One of the most important metabolic reactions during surgery is resistance to insulin and hyperglycemia [1]. Hyperglycemia in the perioperative period is due to stress hormones such as epinephrine, cortisol, and inflammatory mediators. Even short-term Hyperglycemia causes immunosuppression and is associated with significantly increased infectious complications and patient mortality [2]. Acute hyperglycemia during surgery worsens prognosis even in the patients who had normal glucose tolerance test [3,4]. The effect of surgical stress on the blood glucose during the surgery is more prominent in diabetic patients. Hyperglycemic reaction to the surgical stress is more during inhalation anesthesia. Some studies showed impaired glucose tolerance and hyperglycemia even without surgical stress during isoflurane anesthesia [5,6]. In few human studies the effects of propofol and inhalational anesthetic on the glucose metabolism were compared [7,8]. In this study we evaluated the effect of propofol and isoflurane on concentration of plasma glucose during abdominal hysterectomy in diabetic patients.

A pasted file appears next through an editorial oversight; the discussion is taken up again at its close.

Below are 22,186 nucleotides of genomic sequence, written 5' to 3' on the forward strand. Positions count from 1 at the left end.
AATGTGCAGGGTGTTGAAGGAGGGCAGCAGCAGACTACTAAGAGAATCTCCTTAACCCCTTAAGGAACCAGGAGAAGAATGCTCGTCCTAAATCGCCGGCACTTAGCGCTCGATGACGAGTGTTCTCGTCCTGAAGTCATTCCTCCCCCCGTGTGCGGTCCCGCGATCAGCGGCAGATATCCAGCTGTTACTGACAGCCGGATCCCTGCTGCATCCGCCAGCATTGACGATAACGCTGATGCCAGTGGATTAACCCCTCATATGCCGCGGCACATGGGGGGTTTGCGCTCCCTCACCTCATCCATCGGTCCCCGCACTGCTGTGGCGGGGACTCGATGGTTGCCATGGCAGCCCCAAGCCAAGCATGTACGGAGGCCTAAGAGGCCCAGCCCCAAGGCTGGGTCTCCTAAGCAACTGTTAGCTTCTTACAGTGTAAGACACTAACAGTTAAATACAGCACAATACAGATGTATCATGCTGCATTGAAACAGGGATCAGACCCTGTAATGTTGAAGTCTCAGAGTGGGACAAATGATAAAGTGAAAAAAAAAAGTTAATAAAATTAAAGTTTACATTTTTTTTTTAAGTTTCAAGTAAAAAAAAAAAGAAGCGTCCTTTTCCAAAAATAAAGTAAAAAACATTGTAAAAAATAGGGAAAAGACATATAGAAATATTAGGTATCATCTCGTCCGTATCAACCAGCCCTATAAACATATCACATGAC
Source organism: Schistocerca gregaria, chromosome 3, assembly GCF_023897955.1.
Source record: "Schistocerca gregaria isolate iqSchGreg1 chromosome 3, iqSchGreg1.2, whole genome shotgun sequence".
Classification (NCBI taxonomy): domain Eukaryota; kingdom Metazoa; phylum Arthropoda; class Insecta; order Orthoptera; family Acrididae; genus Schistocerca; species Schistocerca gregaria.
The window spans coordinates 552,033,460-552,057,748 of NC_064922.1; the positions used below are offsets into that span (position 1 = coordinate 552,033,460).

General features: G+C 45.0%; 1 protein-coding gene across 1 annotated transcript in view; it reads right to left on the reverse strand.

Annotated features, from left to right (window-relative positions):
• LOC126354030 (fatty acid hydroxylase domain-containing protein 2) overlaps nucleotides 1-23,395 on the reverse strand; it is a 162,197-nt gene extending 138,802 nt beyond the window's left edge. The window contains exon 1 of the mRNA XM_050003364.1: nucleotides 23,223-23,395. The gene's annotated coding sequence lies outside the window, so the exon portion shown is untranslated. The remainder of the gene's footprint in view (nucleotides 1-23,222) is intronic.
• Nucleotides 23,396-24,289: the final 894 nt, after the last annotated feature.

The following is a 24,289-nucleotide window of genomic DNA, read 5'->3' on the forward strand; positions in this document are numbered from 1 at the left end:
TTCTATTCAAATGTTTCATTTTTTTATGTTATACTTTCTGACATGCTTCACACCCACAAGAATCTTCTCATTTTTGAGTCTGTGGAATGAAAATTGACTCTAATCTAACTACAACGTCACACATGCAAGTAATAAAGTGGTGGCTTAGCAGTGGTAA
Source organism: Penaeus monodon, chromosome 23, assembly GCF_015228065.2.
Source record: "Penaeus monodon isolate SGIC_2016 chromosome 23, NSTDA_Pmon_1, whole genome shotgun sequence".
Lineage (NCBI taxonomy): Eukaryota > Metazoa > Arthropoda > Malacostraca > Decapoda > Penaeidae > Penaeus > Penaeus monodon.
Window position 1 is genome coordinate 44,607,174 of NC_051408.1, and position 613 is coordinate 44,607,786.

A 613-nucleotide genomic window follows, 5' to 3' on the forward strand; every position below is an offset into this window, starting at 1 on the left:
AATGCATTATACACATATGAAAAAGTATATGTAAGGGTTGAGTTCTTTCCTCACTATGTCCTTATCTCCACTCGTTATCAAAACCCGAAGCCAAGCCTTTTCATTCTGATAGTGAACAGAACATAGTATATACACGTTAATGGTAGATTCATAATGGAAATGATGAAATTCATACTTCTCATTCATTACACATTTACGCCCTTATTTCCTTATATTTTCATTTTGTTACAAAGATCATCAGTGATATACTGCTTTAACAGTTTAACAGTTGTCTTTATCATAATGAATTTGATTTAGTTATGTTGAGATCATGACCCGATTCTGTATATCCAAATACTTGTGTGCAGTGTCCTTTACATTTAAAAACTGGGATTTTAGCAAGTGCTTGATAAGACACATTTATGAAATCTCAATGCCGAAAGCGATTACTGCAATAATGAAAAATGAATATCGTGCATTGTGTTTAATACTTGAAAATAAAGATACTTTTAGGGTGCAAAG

METHODS